Data Warehousing, Mainstream Technologies, and Vendors
While data warehousing and traditional computing technologies converge, you’re looking at a whole new ball game when you try to sift through vendors’ claims and promises. Traditional data warehousing vendors are already trying to make their products’ respective capabilities go enterprise (be able to work in large, enterprise-wide global settings), and others vendors see the lucrative data warehousing market as an area into which they can expand.
Beware! More than a few 1980s-era marketing messages from the distributed database world make a comeback:
This product provides transparent access to any data in any database anywhere.
Put one subject area into this data mart and another subject into a second data mart, and — presto! — you can join them whenever you need to and treat the two data marts as one logical data warehouse.
Although you might not scoff automatically at everything you hear about new and improved product capabilities, much of what’s showing up to address shortcomings in first-generation data warehousing has a feel of been there, done that. This doesn't mean that they don’t work; it’s just that many of the capabilities from best of breed products are now appearing in the mainstream products.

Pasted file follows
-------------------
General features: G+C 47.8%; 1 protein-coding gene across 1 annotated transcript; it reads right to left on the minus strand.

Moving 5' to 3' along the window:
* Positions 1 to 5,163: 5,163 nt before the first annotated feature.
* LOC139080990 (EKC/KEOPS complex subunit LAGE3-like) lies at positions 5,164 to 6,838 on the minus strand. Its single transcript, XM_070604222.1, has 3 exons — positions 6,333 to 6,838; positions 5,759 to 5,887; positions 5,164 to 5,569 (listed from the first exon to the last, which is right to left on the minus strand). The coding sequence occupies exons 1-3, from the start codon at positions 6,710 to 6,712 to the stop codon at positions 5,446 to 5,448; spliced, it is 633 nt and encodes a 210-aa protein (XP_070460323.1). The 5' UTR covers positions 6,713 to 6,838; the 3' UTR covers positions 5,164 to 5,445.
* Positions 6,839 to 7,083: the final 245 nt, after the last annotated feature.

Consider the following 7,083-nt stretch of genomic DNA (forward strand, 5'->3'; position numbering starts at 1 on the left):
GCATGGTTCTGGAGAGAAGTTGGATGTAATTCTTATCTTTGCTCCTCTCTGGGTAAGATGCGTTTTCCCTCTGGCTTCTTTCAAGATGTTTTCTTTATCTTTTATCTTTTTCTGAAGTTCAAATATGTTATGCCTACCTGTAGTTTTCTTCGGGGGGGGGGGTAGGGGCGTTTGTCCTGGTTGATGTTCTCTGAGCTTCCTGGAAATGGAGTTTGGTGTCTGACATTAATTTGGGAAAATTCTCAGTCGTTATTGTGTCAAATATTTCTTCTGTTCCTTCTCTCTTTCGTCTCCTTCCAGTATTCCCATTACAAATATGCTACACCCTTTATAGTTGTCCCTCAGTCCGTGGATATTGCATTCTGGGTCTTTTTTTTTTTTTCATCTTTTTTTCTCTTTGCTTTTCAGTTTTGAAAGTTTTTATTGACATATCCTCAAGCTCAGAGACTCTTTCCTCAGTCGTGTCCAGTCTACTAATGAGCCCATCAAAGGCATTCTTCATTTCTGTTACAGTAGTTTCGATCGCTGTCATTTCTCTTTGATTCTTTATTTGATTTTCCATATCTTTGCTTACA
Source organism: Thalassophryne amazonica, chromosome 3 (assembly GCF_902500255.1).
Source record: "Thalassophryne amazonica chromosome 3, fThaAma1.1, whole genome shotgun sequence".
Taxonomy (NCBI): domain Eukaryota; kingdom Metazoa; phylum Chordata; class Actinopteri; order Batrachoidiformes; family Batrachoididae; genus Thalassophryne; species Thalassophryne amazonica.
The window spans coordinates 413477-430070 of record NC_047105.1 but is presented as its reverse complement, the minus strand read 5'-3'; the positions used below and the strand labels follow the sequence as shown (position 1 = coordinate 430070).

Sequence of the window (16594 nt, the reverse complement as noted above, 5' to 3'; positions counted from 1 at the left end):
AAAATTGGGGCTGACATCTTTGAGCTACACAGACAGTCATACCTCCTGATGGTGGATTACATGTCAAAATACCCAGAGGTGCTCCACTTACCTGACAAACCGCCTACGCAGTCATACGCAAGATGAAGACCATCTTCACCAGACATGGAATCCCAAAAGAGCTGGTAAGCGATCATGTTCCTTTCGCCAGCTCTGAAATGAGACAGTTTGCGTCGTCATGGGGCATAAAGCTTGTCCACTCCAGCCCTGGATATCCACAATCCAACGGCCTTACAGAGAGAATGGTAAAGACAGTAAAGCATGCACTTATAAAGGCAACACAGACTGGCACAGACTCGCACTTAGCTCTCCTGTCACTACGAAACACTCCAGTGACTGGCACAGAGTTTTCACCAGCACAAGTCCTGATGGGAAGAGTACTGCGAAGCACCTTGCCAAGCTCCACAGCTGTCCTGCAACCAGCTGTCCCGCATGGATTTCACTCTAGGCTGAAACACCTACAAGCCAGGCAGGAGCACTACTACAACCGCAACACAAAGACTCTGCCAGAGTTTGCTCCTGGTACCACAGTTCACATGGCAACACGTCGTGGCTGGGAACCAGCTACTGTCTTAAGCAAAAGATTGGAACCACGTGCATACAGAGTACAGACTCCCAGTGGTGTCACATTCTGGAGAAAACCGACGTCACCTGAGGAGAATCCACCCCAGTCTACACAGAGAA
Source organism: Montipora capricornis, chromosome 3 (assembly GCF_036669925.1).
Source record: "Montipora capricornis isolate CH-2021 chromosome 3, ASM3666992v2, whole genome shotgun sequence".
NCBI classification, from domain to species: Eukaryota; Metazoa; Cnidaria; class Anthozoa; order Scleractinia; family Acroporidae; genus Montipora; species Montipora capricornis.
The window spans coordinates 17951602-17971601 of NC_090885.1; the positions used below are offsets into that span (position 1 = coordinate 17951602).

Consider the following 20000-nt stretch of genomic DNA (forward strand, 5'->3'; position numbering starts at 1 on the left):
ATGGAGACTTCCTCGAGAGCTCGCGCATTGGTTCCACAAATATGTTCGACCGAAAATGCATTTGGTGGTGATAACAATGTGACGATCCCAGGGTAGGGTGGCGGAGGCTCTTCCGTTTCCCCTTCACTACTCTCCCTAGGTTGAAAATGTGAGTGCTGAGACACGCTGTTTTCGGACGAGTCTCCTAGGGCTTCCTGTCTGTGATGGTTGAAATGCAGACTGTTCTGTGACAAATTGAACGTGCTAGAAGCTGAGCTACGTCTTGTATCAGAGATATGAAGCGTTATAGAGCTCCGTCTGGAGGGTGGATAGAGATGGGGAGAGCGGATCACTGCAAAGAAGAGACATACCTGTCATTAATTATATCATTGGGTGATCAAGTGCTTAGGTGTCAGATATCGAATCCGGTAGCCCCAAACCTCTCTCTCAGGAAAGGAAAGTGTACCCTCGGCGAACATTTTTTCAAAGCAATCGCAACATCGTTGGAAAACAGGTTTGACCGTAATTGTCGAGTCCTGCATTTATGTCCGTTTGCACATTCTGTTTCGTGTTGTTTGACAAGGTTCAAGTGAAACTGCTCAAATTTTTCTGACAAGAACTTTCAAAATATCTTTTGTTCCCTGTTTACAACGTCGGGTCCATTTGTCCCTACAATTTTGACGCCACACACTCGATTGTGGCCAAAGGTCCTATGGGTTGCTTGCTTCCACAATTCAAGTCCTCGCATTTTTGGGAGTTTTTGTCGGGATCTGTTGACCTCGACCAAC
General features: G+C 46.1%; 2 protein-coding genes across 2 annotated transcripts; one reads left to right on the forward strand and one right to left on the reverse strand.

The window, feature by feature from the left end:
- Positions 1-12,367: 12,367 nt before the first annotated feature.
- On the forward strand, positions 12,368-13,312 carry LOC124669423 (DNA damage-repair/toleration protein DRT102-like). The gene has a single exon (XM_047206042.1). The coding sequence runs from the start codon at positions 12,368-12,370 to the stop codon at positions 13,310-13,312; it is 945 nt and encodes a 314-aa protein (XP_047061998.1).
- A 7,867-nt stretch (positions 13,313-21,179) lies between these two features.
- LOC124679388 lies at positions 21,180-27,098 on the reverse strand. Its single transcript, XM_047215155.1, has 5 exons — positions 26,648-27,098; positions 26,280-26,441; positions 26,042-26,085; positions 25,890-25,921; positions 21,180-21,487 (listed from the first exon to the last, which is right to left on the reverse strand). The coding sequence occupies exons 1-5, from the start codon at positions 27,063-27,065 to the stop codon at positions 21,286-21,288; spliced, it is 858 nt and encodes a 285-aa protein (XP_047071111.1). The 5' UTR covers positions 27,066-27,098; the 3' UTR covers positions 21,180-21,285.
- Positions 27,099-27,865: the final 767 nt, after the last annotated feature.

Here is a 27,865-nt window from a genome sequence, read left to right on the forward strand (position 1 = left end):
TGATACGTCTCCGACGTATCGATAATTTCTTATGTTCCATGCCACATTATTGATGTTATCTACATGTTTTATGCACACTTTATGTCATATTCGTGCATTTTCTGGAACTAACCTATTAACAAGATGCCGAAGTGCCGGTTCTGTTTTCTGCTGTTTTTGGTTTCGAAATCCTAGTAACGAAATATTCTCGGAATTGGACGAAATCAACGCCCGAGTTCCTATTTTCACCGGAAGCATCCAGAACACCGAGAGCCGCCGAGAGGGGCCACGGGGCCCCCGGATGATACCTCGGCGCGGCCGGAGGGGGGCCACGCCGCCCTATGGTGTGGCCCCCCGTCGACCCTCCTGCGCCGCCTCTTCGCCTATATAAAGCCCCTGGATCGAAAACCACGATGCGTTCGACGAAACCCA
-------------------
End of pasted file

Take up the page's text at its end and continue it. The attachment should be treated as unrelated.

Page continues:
The proof is in the pudding. Dealing with vendor promises and claims (and the consequences of product characteristics that you wish you knew about before you bought those products) will become even more of a burden when the extract-and-copy-and-copy-again first-generation data warehousing morphs into a more advanced data warehousing solution including features such as near-real-time updates to the data warehouse, the access of data at its point of origin (rather than from the database into which you copy it), and the inclusion of multimedia in your data warehouse.